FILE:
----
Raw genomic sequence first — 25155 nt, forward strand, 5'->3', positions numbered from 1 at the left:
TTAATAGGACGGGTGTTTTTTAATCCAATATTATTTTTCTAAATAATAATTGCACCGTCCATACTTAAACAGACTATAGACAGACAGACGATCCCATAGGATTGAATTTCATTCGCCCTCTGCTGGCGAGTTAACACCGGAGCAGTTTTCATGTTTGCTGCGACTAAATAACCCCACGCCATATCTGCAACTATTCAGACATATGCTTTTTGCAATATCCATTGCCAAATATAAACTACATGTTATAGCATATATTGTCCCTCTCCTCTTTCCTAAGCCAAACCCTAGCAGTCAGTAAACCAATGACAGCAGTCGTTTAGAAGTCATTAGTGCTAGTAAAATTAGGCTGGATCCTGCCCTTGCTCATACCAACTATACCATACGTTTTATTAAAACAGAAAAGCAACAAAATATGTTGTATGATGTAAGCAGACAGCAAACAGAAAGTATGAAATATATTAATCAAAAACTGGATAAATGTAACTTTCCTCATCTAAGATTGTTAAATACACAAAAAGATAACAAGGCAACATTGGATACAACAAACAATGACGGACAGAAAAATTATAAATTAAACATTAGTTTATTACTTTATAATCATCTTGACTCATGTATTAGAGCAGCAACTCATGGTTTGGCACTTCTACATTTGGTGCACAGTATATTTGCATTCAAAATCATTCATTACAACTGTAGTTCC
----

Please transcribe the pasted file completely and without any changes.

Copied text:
Raw genomic sequence first — 25155 nt, forward strand, 5'->3', positions numbered from 1 at the left:
TTAATAGGACGGGTGTTTTTTAATCCAATATTATTTTTCTAAATAATAATTGCACCGTCCATACTTAAACAGACTATAGACAGACAGACGATCCCATAGGATTGAATTTCATTCGCCCTCTGCTGGCGAGTTAACACCGGAGCAGTTTTCATGTTTGCTGCGACTAAATAACCCCACGCCATATCTGCAACTATTCAGACATATGCTTTTTGCAATATCCATTGCCAAATATAAACTACATGTTATAGCATATATTGTCCCTCTCCTCTTTCCTAAGCCAAACCCTAGCAGTCAGTAAACCAATGACAGCAGTCGTTTAGAAGTCATTAGTGCTAGTAAAATTAGGCTGGATCCTGCCCTTGCTCATACCAACTATACCATACGTTTTATTAAAACAGAAAAGCAACAAAATATGTTGTATGATGTAAGCAGACAGCAAACAGAAAGTATGAAATATATTAATCAAAAACTGGATAAATGTAACTTTCCTCATCTAAGATTGTTAAATACACAAAAAGATAACAAGGCAACATTGGATACAACAAACAATGACGGACAGAAAAATTATAAATTAAACATTAGTTTATTACTTTATAATCATCTTGACTCATGTATTAGAGCAGCAACTCATGGTTTGGCACTTCTACATTTGGTGCACAGTATATTTGCATTCAAAATCATTCATTACAACTGTAGTTCC